The sad irony, against this lamentable backdrop, is that as a white man who has spent his life interacting with black people, as a boy, as a soldier, as a hunter and in the workplace, I look back whimsically at special times of yore; often a lone white man, sitting in the sand around a fire with black men, having some of the happiest, funniest and most enlightening times of my life.

In the world I now find myself, outnumbered by sensitive, parochial, prickly, liberally inclined white people, where conversation is constricted by the rules of political correctness, where laughter is seldom heard because someone might be offended, I miss my black friends more than ever.

As for comedy, the good laughs are gone; like we had watching people like John Cleese. Monty Python, Fawlty Towers, Life of Brian and other performances routinely brought me to tears, lifted my life and made millions around the world laugh. Sadly, Cleese will not humour us again; the liberals have silenced him.

Cleese says he has been advised not to perform on university campuses because his jokes “might be deemed cruel and offensive”. He goes further: “If you start to think, ‘ooh, we mustn’t criticise or offend them’, humour is gone, with humour goes a sense of proportion, and then as far as I’m concerned we’re living in (Orwell’s dystopian) ‘1984.’”

 

 

About the Author

17 comments on “Lamenting The End Of Laughter

  1. My father, uncles etc teased us mercilessly when we were little boys. When I arrived at Lllwellyn the instructors tried everything to break us. While they were screaming into our faces we stared steadfastly ahead with Mona Lisa smiles. My dad (as did all Rhodesian dad’s) had prepared us for the world. No matter what anyone said to us we were aware of our self worth and ignore taunts. Clearly the namby pandy wet nurse raised boys of today cannot handle any taunt and crumble.

  2. Great article Hannes.
    True rural Australians, thankfully, have the same ethos. Its a lifesaver to be amongst them.

    • Yes,but don’t they talk funny!
      Give me the strong,sexy Rhodie
      accent any day! LOL.

  3. Hannes, Great blog for a rock spider… 😂😂🤣💦 I guess your Umtali upbringing is paying dividends. Seriously though, today we suffer a very powerful scourge of highly judgmental identity politics, fomented by the left and those who continue to suffer inferiority and low self esteem in society. The reality is that they are the other half of the divide and one of their principal tools is the suppression of free speech and the truth. Our own divide needs to stop pandering to this apparent idealism and resist this political correctness in all we do. We all have a duty to oppose and speak out against this trend, even if we are labeled hate criminals (another insidious identity afforded us) By doing so, we should be careful not to fall into the reverse politic that groups or compartmentalizes people of colour, religion or creed which seems to be entrapping the right. We will nevertheless be identified with the right for resisting the agenda. I enjoyed reading your piece.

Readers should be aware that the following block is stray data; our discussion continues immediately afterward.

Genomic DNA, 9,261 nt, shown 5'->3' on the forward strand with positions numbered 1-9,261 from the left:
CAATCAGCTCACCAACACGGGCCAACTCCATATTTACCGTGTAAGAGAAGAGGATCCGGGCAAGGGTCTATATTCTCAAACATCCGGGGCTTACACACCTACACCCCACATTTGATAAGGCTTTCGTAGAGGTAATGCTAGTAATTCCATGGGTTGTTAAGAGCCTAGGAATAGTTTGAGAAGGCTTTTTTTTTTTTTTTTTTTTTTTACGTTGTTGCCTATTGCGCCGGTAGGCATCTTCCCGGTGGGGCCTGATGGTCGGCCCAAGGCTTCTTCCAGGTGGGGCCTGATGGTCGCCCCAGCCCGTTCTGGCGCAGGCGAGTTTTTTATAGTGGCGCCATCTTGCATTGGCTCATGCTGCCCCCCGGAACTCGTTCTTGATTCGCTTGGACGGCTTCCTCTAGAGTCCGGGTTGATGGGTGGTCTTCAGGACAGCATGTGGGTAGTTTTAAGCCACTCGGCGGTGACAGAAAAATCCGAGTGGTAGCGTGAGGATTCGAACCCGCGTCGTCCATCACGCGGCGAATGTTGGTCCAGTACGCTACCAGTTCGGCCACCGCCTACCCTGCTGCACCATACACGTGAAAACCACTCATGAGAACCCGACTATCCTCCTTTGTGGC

4. Hannes, as usual you have ‘said it like it is’ – brilliant! I would just mention that the word adage means “an OLD saying”, so writing “old adage” means “an old, old saying”.

  5. Oh Hannes – I empathised with every single word … beautifully articulated – and as you opened it up I found myself agreeing more and more. My daughter phone last week to say she hoped the COVID-19 lockdown would last at least another six months because in that time we might have learned how to respect, love and treat each other properly again. Perhaps it will arrest us sufficiently to make the change – but it is a dramatically more awful world today than the one in which we were brought up. Excellent

    • I hope some good comes out of this awful situation. Right now, we are subject to the harshest and longest regimen in the world and no end in sight. I think our rulers are absolutely loving it.

  6. Born and raised in Rhodesia and now living in Texas – I so relate to this story – PC has definitely ruined our world and yearn for those good old days – where million dollar deals were done on a handshake not a 200 page contract

    Thanks for all your stories – always looking forward to the next one

    Stay safe

    • Thanks Rob. Yes, I think quite true to say Rhodesia was built on a handshake.

  7. Hannes, I hear you. It is indeed a sad and humourless world we now live in.

Leave a Reply

Your email address will not be published. Required fields are marked *